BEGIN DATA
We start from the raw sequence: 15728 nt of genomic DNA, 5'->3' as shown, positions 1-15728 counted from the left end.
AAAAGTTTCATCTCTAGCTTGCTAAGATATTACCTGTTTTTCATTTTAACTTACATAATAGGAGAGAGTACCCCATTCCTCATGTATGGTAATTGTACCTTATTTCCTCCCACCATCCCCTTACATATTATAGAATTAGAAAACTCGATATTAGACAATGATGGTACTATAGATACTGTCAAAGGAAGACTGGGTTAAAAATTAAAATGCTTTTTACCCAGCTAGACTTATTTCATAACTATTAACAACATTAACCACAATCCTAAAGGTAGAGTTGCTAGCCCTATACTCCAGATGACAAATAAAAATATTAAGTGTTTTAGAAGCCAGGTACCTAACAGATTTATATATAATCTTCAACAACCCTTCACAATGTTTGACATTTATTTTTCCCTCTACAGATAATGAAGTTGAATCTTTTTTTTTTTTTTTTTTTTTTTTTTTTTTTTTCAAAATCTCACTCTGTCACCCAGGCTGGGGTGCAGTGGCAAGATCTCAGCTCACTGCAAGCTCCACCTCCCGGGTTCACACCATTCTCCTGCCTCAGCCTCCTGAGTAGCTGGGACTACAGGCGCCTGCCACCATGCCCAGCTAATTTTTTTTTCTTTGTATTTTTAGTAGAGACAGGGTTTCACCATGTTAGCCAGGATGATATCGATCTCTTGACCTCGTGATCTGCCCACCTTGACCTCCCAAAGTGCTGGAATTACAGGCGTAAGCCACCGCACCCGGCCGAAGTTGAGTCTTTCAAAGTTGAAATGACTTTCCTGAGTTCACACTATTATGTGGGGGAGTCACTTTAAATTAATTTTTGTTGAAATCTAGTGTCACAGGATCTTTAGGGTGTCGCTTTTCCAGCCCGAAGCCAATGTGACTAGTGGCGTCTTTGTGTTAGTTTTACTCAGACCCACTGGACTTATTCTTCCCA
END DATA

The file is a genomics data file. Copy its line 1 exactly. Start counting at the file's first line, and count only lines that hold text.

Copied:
We start from the raw sequence: 15728 nt of genomic DNA, 5'->3' as shown, positions 1-15728 counted from the left end.